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Understanding and complying with case management best practices

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As you work through your business process, you might need specific information or data formats to reach your business goal. Pega Platform offers tools that you can use to ensure that the work that users perform in your application aligns with compliance and regulatory requirements that you set for your case types.

You can apply the following best practices to ensure that your case types follow rules and policies that you define for your work:

Building a case life cycle

To provide users with a series of logically ordered steps towards their business goal, define a case life cycle that orders actions into a sequence. For example, in an application for reviewing job candidates, you can define a sequence in which a hiring manager needs to approve a candidate before an HR worker starts an onboarding process for the candidate. Although with Pega Platform you can create flexible applications and respond to dynamically changing circumstances in an agile way, you can also define which actions are necessary to resolve a business process. As a result, you ensure that case workers have enough data to resolve a case in any scenario, and that your work meets all the regulations specific to your organization.

For more information, see Defining the case life cycle.

Eliminating duplicate cases

To save time and maintain the good quality of processing, you can search for and then eliminate duplicate cases. As a result, you ensure that every case is unique, and you increase the chances of reaching a successful resolution. You can define conditions that immediately evaluate whether a new case is a duplicate. For example, you can ensure that a customer can create only one loan request for a certain amount of money before resolving a previous request. In this way, you avoid unnecessary processing and maximize the probability of meeting your customer's business objectives.

For more information, see Finding duplicate cases.

Validating case data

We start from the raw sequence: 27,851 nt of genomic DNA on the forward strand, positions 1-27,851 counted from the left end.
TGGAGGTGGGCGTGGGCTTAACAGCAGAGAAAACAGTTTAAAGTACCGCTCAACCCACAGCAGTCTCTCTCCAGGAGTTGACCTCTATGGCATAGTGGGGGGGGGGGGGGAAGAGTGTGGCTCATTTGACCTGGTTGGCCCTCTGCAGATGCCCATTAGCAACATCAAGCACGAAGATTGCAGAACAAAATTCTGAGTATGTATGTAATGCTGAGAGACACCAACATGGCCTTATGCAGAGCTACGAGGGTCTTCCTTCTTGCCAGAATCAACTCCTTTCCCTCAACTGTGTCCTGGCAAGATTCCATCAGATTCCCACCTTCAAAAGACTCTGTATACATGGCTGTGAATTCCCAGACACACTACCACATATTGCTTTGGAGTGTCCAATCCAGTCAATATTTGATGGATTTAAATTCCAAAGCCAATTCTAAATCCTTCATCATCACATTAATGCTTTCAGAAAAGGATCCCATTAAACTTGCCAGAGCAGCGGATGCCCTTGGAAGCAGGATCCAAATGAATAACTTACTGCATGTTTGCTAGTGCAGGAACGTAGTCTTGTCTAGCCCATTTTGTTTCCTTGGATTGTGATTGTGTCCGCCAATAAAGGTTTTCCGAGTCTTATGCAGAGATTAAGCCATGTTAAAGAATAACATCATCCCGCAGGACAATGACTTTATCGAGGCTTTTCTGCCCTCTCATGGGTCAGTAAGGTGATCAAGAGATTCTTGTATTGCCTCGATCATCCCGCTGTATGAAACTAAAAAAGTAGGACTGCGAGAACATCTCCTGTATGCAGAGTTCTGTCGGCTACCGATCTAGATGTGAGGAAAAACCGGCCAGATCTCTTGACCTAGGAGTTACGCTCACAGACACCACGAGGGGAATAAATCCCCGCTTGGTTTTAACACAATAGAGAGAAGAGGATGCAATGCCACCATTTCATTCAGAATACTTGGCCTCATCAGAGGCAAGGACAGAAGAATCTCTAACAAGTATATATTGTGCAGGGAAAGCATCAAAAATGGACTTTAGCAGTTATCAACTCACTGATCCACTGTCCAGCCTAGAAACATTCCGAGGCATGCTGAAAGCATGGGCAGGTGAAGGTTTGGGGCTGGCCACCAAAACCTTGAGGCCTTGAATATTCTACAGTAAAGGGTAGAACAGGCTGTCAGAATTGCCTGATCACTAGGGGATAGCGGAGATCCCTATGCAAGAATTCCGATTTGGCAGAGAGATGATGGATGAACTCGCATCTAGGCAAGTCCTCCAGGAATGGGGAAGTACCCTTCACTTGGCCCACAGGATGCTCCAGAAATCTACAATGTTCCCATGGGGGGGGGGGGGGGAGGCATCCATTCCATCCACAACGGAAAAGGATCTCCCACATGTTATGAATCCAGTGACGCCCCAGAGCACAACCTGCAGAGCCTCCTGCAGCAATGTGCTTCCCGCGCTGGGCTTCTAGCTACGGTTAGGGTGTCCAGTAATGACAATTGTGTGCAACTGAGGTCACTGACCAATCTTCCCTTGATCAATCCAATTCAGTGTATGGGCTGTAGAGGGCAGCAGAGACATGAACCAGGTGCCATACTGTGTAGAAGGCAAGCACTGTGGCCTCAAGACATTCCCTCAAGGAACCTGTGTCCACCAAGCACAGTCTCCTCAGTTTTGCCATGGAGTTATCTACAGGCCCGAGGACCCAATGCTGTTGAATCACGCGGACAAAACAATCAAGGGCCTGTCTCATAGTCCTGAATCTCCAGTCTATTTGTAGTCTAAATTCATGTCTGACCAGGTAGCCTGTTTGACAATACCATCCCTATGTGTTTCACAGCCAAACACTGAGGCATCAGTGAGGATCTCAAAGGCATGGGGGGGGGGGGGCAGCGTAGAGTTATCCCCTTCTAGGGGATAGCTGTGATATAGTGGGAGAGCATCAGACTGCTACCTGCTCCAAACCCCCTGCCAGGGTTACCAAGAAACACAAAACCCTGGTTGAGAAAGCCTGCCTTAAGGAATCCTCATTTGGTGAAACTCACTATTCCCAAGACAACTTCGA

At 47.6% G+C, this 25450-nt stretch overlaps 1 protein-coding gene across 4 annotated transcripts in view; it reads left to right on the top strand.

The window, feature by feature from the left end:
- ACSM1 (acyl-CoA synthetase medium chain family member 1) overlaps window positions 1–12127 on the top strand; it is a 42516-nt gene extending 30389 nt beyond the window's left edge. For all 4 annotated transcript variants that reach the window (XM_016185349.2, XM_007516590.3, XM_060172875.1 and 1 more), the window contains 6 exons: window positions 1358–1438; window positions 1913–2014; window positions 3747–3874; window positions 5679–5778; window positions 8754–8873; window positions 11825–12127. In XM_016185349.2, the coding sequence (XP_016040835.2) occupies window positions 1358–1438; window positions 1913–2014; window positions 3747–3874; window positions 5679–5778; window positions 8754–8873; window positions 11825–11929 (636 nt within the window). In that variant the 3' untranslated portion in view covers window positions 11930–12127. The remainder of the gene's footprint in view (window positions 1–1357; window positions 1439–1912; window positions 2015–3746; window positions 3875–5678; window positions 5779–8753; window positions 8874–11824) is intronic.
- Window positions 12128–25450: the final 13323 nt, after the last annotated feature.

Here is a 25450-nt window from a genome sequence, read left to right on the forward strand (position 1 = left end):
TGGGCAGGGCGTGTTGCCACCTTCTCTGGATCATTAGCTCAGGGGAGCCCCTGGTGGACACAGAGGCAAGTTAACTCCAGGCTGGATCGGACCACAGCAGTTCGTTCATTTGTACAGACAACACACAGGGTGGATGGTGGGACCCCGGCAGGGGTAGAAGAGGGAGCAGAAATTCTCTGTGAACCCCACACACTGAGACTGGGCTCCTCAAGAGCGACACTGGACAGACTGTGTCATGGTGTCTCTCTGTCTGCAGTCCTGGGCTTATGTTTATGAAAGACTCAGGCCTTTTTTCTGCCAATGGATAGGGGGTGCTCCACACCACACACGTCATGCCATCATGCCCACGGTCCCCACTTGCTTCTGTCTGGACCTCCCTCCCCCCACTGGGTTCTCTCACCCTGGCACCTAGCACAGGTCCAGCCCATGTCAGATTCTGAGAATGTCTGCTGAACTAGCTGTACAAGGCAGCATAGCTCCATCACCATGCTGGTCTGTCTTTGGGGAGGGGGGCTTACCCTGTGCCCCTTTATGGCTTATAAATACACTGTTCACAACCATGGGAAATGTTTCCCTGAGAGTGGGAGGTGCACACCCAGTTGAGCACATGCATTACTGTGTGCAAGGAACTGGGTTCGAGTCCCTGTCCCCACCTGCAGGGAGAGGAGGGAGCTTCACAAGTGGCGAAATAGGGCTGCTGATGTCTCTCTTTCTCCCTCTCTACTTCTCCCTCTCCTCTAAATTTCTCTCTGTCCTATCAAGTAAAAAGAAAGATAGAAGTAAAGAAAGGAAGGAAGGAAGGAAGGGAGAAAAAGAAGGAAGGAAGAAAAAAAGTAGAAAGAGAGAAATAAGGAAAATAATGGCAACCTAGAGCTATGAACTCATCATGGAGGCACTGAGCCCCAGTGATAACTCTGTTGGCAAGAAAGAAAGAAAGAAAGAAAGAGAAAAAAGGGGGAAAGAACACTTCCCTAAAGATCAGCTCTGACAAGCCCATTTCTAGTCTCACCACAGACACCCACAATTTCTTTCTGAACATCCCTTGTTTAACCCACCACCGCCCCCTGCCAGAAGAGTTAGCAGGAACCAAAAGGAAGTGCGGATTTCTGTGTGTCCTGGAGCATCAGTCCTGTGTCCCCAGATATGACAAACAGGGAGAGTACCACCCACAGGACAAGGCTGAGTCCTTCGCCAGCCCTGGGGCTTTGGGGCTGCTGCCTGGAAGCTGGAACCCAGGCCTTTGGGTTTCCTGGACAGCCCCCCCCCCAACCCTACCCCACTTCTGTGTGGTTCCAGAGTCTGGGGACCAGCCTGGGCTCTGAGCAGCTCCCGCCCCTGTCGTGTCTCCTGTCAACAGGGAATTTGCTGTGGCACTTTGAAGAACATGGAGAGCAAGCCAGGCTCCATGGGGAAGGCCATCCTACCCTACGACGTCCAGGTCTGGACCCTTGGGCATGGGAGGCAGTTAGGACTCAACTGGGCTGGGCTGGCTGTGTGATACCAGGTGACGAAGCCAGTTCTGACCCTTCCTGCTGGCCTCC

To avoid errors and speed up case resolution, assist users when they provide data for cases. For example, when a user enters a phone number, an application checks whether the number includes the correct number of digits and no special characters, so that a customer service representative (CSR) can contact the customer when required. You can create validation conditions that meet your unique business requirements and provide error messages so that users can quickly locate the problem and provide their data in the correct format.

For more information, see Validating case data and Validating field input.

Auditing case data

To maintain case compliance and follow progress, you can conveniently track changes that users make in cases. For example, you can check how and when a user changes a shipping address in a purchase order case, so that their parcel of purchased items reaches the correct place. You can track changes to specific fields, as well as view audit messages that users submit upon performing a change.

For more information, see Enabling field-level auditing.

Archiving case data

To save on your database costs and comply with regulatory requirements at the same time, create an archival policy for your cases. You can archive inactive cases and remove them from the database to a secondary storage. For any audit purposes, you can still search for and view the inactive cases. For example, you can archive any case that was resolved more than a year ago. If you need to audit the case, for example because a customer files a complaint, you can automatically access the case from your secondary storage.

For more information, see Improving performance by archiving cases.

Providing case access

To ensure that users interact with relevant case data only, you can configure case access settings. By exposing only applicable actions and information to users, you deliver an application that is flexible and easy to follow at the same time. You also protect confidential data from random users and ensure that only appropriate users can perform certain actions. For example, to review loan requests in an application, only managers might have an option to approve or reject a request. In a different scenario, sales representatives can access the details of only their own sales opportunities.

For more information, see Securing case access.

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